In 2018, the average monthly car payment for a new vehicle was $545 and $387 for a used car.  The cost of your monthly car payments depends on a few things, namely the original cost of the car and the length of the loan. 

When you look at your total car spend, the monthly payments are going to make up around 30 percent of your expenses. Before you commit to your loan terms, make sure you can afford the monthly payments. The more expensive the car, the more expensive your monthly payments will be.

Insurance payments

All 50 states legally require drivers to have car insurance or proof of financial responsibility. Although some drivers view insurance as an unnecessary expense, it’s worth it. Nationwide, the average cost of car insurance is $1,004.68 per year. That breaks down to about $84 per month. However, the amount you’ll pay depends on a number of factors, like your state, age and credit score. The more coverage you have, the more you’ll spend. Based on that average cost and the cost of other car ownership costs, insurance will likely make up around 20 percent of your car costs.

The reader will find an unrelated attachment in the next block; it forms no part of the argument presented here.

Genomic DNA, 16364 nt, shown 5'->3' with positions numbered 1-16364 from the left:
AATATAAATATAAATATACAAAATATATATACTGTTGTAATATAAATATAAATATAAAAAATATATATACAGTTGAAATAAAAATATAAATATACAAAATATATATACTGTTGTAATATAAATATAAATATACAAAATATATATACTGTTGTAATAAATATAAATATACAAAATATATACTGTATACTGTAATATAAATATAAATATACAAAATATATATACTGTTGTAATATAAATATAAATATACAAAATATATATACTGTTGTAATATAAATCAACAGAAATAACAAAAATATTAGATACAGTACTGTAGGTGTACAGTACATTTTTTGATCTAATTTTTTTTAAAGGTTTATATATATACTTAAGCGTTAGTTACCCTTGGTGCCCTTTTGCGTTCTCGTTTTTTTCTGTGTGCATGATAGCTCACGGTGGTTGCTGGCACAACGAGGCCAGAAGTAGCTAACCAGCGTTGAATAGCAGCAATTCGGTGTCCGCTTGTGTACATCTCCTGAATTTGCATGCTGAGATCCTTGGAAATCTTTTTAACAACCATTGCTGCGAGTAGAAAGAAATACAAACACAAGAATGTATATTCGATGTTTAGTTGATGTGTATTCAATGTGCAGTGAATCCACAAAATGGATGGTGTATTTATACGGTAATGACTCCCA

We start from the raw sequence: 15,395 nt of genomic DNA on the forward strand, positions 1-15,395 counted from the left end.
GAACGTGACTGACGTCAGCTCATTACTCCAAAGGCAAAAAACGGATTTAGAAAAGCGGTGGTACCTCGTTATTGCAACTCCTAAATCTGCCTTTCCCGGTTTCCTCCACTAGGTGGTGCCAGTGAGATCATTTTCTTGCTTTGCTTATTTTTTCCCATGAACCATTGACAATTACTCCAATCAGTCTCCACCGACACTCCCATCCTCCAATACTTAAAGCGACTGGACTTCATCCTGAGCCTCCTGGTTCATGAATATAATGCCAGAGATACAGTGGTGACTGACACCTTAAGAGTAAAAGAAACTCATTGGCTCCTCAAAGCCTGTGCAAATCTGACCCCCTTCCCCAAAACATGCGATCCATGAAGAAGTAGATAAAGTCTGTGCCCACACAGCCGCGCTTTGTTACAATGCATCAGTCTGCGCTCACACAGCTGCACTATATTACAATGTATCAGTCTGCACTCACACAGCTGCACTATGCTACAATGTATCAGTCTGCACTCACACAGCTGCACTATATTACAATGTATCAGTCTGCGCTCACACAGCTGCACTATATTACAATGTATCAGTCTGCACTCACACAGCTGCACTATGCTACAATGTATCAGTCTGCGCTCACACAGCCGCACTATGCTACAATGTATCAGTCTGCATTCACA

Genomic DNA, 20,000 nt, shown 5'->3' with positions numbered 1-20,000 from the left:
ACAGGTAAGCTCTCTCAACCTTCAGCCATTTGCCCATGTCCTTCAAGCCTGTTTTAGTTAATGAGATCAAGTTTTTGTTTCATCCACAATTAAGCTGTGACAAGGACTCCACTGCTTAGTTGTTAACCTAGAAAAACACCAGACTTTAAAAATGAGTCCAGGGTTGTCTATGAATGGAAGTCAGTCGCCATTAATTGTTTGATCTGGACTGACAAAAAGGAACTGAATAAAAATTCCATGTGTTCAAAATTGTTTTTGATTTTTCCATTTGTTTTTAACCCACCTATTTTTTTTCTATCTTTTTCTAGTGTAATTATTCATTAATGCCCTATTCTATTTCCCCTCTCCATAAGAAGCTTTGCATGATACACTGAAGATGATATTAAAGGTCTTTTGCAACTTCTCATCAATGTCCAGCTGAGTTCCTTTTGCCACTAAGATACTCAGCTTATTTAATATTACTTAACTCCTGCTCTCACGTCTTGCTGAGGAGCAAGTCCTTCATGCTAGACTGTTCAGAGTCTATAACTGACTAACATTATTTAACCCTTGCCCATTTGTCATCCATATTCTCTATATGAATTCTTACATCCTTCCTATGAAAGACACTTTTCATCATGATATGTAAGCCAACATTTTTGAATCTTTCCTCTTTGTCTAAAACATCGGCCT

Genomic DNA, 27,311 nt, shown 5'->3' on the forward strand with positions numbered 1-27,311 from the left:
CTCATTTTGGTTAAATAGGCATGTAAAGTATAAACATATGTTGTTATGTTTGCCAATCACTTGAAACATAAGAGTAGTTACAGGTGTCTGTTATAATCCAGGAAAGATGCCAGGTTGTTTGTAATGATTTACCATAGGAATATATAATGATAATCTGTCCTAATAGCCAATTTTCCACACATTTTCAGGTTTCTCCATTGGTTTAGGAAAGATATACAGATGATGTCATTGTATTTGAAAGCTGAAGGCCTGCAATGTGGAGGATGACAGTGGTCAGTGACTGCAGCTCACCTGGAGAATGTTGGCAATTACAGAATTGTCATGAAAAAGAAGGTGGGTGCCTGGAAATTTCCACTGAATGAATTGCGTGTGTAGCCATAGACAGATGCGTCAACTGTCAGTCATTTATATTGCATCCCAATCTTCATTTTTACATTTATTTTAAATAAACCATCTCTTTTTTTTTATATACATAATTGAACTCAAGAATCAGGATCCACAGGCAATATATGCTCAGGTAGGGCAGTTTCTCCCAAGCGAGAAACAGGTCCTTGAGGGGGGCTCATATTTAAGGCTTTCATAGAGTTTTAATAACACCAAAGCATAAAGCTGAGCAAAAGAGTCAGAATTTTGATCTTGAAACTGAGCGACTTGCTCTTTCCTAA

Gas

In 2019, the average price of gas was $2.60 per gallon. To figure out how much you can expect to pay for gas, determine your car’s MPG rating, how many miles you drive per month and the cost of gas in your state. 

To make it easy, you can use an online calculator, like this one from Fuel Economy.gov, to do the math for you. Consider gas to be around 15 percent of your total ownership cost.

Maintenance and repairs

New car owners rarely plan for maintenance and repair expenses, which usually results in unexpected costs. Although maintenance isn’t a monthly fee, it can be expensive. According to AAA, the average driver spends $1,186 per year on maintenance and repairs. That breaks down to almost $100 per month, which is the highest monthly cost we calculated. Ultimately, maintenance fees make up about 30 percent of the cost of owning a car.